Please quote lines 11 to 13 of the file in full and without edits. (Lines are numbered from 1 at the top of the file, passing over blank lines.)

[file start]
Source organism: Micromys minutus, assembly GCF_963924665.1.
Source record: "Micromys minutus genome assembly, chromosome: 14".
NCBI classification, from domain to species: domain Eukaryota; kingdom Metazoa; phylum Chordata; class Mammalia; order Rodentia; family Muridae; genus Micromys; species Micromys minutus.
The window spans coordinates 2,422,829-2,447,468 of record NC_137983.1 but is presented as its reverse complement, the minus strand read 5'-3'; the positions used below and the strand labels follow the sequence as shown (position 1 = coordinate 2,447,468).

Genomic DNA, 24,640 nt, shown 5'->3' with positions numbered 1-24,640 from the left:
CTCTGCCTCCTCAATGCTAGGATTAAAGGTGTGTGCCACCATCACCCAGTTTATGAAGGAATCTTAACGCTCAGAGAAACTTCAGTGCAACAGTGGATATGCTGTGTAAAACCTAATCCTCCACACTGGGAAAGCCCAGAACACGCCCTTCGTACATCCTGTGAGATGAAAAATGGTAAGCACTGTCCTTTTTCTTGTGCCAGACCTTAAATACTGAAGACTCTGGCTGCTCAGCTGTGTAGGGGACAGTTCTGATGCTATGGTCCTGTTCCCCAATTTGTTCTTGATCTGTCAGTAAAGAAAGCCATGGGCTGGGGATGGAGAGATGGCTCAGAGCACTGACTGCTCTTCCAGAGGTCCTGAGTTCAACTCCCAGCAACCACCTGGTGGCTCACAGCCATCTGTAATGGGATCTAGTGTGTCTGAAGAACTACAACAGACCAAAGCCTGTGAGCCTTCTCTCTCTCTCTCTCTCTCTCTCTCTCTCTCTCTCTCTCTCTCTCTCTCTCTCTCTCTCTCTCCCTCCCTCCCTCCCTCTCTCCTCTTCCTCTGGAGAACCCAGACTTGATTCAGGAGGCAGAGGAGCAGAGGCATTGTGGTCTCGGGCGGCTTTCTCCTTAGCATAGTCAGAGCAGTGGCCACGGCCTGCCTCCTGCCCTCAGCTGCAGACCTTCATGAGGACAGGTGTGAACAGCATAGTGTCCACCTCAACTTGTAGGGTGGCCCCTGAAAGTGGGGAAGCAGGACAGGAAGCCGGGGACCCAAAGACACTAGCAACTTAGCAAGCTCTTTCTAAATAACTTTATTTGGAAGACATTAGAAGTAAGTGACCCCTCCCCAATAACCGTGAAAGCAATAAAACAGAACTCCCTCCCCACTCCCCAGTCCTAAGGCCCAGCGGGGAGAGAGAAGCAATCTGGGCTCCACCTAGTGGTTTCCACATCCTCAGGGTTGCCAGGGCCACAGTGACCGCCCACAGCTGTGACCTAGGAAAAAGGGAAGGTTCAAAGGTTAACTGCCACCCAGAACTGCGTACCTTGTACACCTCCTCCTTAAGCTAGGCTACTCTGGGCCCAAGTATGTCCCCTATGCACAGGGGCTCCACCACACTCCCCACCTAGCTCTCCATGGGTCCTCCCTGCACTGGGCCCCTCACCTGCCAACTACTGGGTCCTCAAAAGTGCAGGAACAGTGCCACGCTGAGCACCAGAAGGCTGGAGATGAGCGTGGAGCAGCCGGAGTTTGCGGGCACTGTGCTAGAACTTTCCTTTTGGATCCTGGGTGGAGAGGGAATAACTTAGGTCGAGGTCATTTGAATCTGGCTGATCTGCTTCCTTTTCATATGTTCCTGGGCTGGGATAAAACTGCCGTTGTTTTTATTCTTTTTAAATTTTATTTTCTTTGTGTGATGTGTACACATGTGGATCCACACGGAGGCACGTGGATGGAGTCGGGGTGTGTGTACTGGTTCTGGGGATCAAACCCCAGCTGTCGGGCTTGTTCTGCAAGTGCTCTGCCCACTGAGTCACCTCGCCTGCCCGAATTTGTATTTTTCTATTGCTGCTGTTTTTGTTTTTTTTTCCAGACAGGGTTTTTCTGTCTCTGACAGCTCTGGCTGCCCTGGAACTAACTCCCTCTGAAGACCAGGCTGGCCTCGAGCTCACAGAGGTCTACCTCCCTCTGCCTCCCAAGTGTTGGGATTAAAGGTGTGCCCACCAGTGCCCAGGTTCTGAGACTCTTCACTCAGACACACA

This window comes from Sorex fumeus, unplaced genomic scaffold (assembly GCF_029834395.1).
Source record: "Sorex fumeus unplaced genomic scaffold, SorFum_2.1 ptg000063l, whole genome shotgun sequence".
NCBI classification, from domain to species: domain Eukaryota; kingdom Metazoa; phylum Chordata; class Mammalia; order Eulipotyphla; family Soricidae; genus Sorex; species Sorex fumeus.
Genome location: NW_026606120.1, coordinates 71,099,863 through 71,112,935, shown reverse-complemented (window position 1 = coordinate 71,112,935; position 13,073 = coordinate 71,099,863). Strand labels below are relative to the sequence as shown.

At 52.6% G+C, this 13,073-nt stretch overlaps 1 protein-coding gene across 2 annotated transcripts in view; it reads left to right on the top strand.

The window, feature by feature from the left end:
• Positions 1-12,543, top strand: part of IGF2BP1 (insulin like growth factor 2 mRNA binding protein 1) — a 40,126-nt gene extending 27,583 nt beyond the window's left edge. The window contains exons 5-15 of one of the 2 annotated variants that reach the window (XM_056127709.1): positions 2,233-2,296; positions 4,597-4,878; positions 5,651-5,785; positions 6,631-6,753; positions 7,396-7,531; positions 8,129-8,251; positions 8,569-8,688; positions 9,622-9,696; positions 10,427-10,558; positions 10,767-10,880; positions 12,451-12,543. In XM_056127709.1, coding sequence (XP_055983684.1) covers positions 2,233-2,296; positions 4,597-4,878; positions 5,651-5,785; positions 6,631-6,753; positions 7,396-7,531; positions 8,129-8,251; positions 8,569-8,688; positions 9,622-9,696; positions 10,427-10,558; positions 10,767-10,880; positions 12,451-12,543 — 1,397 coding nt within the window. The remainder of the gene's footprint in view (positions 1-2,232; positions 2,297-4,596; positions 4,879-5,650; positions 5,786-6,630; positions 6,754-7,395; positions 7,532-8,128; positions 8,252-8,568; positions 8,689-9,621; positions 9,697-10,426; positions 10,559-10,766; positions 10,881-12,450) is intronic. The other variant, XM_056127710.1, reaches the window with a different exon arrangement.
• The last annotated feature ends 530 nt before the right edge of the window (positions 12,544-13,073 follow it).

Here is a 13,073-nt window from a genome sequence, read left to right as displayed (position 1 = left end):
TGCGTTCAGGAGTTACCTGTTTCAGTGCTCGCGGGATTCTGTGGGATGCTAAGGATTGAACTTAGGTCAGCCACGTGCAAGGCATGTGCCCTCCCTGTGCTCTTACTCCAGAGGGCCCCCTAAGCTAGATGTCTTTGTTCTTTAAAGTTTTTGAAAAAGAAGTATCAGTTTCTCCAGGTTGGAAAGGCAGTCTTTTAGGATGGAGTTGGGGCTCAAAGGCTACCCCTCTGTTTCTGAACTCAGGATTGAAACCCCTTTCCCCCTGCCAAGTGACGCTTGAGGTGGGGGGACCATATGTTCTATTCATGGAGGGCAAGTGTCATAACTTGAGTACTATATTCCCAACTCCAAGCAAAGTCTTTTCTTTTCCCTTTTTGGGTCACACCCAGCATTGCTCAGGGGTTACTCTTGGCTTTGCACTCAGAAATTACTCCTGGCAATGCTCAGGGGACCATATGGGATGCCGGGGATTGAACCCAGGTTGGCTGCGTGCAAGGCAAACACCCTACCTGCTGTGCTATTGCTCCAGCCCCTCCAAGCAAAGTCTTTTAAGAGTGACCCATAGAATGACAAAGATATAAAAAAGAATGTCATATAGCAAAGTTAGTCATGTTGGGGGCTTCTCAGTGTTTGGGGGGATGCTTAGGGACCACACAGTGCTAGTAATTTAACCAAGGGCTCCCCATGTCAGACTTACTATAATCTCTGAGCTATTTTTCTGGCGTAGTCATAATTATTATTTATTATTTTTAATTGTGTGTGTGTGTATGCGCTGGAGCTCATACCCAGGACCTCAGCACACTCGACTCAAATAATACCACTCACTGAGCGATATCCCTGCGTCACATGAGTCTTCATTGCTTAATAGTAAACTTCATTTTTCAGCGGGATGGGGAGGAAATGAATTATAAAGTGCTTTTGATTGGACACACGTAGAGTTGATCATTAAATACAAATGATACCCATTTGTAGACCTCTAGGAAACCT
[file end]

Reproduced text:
At 52.6% G+C, this 13,073-nt stretch overlaps 1 protein-coding gene across 2 annotated transcripts in view; it reads left to right on the top strand.

The window, feature by feature from the left end:
• Positions 1-12,543, top strand: part of IGF2BP1 (insulin like growth factor 2 mRNA binding protein 1) — a 40,126-nt gene extending 27,583 nt beyond the window's left edge. The window contains exons 5-15 of one of the 2 annotated variants that reach the window (XM_056127709.1): positions 2,233-2,296; positions 4,597-4,878; positions 5,651-5,785; positions 6,631-6,753; positions 7,396-7,531; positions 8,129-8,251; positions 8,569-8,688; positions 9,622-9,696; positions 10,427-10,558; positions 10,767-10,880; positions 12,451-12,543. In XM_056127709.1, coding sequence (XP_055983684.1) covers positions 2,233-2,296; positions 4,597-4,878; positions 5,651-5,785; positions 6,631-6,753; positions 7,396-7,531; positions 8,129-8,251; positions 8,569-8,688; positions 9,622-9,696; positions 10,427-10,558; positions 10,767-10,880; positions 12,451-12,543 — 1,397 coding nt within the window. The remainder of the gene's footprint in view (positions 1-2,232; positions 2,297-4,596; positions 4,879-5,650; positions 5,786-6,630; positions 6,754-7,395; positions 7,532-8,128; positions 8,252-8,568; positions 8,689-9,621; positions 9,697-10,426; positions 10,559-10,766; positions 10,881-12,450) is intronic. The other variant, XM_056127710.1, reaches the window with a different exon arrangement.